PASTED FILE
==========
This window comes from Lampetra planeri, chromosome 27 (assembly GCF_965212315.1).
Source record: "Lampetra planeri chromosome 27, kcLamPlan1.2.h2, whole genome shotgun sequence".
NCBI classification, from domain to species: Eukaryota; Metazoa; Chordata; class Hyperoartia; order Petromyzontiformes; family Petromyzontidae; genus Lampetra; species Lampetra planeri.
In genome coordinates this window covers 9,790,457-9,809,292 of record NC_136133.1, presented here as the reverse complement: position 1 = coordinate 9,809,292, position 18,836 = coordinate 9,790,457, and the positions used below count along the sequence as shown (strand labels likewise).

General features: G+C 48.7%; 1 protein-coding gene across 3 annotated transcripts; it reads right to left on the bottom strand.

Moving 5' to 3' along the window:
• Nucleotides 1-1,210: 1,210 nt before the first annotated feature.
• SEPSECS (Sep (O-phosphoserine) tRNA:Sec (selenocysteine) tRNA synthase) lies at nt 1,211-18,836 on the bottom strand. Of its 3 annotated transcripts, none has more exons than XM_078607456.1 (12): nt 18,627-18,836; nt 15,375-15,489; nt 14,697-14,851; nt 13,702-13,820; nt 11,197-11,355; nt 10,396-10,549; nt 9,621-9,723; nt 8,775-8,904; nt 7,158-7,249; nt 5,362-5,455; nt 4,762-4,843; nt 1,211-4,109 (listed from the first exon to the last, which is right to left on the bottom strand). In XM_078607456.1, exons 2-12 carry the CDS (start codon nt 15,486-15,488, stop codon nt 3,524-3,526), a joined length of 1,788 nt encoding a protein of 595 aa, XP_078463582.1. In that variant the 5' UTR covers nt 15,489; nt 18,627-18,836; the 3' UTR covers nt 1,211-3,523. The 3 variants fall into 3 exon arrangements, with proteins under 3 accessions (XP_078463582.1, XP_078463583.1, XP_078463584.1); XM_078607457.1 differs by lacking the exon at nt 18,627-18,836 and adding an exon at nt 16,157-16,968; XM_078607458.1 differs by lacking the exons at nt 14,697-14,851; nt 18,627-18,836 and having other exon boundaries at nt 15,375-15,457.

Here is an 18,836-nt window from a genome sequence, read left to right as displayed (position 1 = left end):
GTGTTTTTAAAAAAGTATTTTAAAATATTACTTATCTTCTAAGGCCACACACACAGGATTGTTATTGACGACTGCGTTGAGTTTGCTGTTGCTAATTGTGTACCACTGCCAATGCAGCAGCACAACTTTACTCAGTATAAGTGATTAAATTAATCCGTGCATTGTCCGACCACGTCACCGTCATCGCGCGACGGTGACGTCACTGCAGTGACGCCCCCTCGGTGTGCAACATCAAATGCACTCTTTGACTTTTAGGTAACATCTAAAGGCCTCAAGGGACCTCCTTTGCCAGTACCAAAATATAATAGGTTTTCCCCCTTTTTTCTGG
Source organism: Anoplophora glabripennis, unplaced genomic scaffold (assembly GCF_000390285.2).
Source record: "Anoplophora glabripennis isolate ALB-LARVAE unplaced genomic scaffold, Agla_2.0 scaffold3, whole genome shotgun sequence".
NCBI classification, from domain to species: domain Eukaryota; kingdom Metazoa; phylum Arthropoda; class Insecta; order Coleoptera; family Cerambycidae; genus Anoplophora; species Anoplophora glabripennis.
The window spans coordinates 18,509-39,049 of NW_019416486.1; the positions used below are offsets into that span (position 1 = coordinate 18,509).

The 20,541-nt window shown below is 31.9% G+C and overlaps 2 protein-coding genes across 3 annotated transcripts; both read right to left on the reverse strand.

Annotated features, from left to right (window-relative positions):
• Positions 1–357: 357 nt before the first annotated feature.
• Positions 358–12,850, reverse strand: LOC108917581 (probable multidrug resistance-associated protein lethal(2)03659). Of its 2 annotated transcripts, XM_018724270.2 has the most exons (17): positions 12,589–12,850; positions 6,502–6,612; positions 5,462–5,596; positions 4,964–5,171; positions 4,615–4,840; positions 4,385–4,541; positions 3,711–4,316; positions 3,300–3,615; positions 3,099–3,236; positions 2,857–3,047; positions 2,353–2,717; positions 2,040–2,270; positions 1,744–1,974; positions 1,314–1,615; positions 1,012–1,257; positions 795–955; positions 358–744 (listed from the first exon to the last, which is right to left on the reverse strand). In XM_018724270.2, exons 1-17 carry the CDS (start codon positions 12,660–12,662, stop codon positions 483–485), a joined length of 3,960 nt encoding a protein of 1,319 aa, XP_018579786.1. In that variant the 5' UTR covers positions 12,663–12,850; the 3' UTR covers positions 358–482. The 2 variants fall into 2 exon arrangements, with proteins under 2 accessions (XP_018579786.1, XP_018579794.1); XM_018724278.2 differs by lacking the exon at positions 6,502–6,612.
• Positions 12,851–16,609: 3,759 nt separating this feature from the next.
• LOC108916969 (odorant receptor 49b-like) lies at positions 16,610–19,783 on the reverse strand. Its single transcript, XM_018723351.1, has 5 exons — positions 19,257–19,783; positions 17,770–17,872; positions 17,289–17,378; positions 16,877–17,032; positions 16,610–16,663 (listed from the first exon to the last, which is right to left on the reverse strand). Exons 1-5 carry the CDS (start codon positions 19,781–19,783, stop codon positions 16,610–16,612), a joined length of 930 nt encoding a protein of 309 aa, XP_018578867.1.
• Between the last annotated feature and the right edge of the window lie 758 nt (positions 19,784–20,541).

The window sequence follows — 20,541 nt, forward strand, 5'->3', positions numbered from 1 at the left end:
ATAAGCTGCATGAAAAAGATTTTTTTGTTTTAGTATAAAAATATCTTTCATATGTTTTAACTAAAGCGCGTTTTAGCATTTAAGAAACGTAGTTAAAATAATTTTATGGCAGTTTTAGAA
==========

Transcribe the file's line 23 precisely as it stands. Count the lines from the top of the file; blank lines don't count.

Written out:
ATAAGCTGCATGAAAAAGATTTTTTTGTTTTAGTATAAAAATATCTTTCATATGTTTTAACTAAAGCGCGTTTTAGCATTTAAGAAACGTAGTTAAAATAATTTTATGGCAGTTTTAGAA